Flash Eurozone PMI signals weak end to 2019 as factory downturn deepens
- Flash Eurozone PMI holds at 50.6 for third month running in December, indicative of 0.1% GDP growth
- Manufacturing output falls at fastest rate since October 2012, service sector sees subdued expansion
- Jobs growth lowest since November 2014
- French growth helps offset German downturn
- ECB primed for more stimulus, but outlook is for growth to pick up again during 2020
The Eurozone economy closed out 2019 mired in its worst spell since 2013, with businesses struggling against the headwinds of near-stagnant demand and gloomy prospects for the year ahead.
The 'flash' IHS Markit Eurozone Composite PMI® remained unchanged at 50.6 for a third successive month in December, running just above the 50.0 neutral level to indicate only very modest growth of output across the manufacturing and service sectors for a fourth consecutive month.
The December reading rounds off a fourth quarter in which output rose at the weakest pace since the economy pulled out of its downturn in the second half of 2013. The PMI is indicative of GDP growing at a quarterly rate of just 0.1%.
There are scant signs of any imminent improvement. New order growth remained largely stalled and job creation has almost ground to a halt, down to its lowest for over five years as companies seek to reduce overheads in the weak trading environment and uncertain outlook. Employment rose in December at the slowest rate since November 2014.
Weak jobs growth also in part reflected ongoing subdued optimism about prospects for the year ahead. Although up on the lows seen in the late-summer and autumn, expectations for future output dipped slightly in December, continuing to run at one of the lowest levels recorded since 2013.
Companies' concerns once again centred on geopolitical uncertainty, notably including Brexit-related disruption and US trade wars, alongside more general concerns about slowing global economic growth in 2020.
The December malaise was once again led by manufacturing, where output slumped at the fastest rate since October 2012, having now fallen for 11 straight months. New orders placed at factories fell for a fifteenth successive month, the rate of decline re-accelerating after having eased in the prior two months. Manufacturers cut jobs at an increased rate in the face of falling demand, culling headcounts for an eighth successive month and to the greatest extent since October 2012.
There was better news from the service sector, where business activity and inflows of new work both grew at the fastest rates since August, although in both cases the rates of expansion remained modest by historical standards, and below the averages seen in 2019. Job creation in the service sector eased further as a result, down to the second-lowest recorded over the past three years.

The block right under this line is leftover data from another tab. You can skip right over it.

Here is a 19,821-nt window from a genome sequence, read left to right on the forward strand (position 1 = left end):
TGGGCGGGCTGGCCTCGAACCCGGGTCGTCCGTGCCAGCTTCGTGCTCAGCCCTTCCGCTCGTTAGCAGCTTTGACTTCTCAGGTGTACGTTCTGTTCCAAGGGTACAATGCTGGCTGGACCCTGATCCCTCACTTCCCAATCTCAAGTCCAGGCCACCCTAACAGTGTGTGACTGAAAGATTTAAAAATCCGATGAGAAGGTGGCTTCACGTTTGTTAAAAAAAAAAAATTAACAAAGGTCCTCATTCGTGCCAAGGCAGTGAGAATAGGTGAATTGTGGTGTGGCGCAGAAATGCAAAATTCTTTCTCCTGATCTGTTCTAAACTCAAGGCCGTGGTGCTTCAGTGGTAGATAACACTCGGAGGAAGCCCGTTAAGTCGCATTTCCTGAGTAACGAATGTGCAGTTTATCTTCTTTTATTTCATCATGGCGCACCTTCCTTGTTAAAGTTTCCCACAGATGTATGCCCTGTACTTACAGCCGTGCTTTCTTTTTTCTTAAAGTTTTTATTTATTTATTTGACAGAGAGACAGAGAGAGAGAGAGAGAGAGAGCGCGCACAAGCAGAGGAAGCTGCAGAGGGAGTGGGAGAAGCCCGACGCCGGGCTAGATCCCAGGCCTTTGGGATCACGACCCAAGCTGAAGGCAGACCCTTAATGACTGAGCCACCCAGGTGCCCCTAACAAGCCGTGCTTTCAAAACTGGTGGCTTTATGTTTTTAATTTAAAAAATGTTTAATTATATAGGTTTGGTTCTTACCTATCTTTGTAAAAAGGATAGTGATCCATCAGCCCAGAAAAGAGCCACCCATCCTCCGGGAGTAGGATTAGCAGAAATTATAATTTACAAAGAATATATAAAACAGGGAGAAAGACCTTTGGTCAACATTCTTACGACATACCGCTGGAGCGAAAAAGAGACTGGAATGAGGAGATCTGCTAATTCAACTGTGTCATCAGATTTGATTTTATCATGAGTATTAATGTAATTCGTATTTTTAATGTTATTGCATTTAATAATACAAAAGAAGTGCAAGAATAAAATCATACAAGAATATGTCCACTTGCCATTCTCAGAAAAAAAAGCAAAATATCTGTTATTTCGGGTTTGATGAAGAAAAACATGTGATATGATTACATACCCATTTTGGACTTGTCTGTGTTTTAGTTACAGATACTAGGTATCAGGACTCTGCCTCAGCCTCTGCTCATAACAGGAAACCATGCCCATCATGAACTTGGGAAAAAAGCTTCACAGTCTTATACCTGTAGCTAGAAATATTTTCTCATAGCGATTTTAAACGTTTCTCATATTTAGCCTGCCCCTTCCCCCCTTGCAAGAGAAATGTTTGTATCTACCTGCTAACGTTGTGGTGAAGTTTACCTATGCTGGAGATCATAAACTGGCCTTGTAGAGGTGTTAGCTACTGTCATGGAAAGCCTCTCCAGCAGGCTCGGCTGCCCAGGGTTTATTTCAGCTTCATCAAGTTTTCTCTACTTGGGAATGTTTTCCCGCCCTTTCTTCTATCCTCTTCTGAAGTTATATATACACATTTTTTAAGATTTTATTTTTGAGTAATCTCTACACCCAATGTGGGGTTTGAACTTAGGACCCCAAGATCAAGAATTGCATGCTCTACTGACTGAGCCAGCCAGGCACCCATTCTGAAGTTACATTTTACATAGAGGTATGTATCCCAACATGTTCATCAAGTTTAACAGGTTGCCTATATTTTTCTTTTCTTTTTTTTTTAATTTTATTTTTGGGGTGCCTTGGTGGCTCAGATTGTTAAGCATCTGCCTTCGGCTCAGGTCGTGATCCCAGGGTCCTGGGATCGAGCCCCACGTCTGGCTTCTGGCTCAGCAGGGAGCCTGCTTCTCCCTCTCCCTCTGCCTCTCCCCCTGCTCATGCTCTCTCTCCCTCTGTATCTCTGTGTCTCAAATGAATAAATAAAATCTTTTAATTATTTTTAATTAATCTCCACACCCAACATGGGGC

The concern remains that, while service sector growth remains encouragingly resilient in the face of the manufacturing downturn, any further softening of the labour market could cause weakness to spill over.
By country, France continued to provide a key support to growth in the single currency area, but Germany remained in a mild downturn, fuelled by a steepening manufacturing recession. Growth in the rest of the region continued to run at the slowest for six years.
Germany's steep manufacturing downturn has added to the chance of its economy contracting slightly in the fourth quarter, but France is enjoying a more resilient performance, providing a key area of support to help keep the eurozone growing.
Our colleagues in the European economic forecasting team expect eurozone GDP growth to have slowed from 1.9% in 2018 to 1.2% this year, weakening further to a seven-year low of 0.9% in 2020, when a bottom will hopefully have been reached. Growth should in fact start to pick up again during 2020, barring any further setbacks, as recent stimulus feeds through - aided by further action. We expect a further 10 basis points reduction in the ECB's deposit facility rate (currently -0.50%) in the new year.
However, while we see recession risks as having eased in recent months, risks to the outlook remain skewed to the downside. Concerns include larger spill-overs from manufacturing to services and households, US tariffs, an oil price spike, uncertainty over Brexit and increased volatility in global financial markets. Furthermore, the political climate in many member states is not conducive to growth-enhancing economic reforms. While pressure is likely to build for additional fiscal stimulus, room for manoeuvre is limited by high debt burdens. Read more about the eurozone outlook here.
Chris Williamson, Chief Business Economist, IHS
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Purchasing Managers' Index™ (PMI™) data are compiled by IHS Markit for more than 40 economies worldwide. The monthly data are derived from surveys of senior executives at private sector companies, and are available only via subscription. The PMI dataset features a headline number, which indicates the overall health of an economy, and sub-indices, which provide insights into other key economic drivers such as GDP, inflation, exports, capacity utilization, employment and inventories. The PMI data are used by financial and corporate professionals to better understand where economies and markets are headed, and to uncover opportunities.
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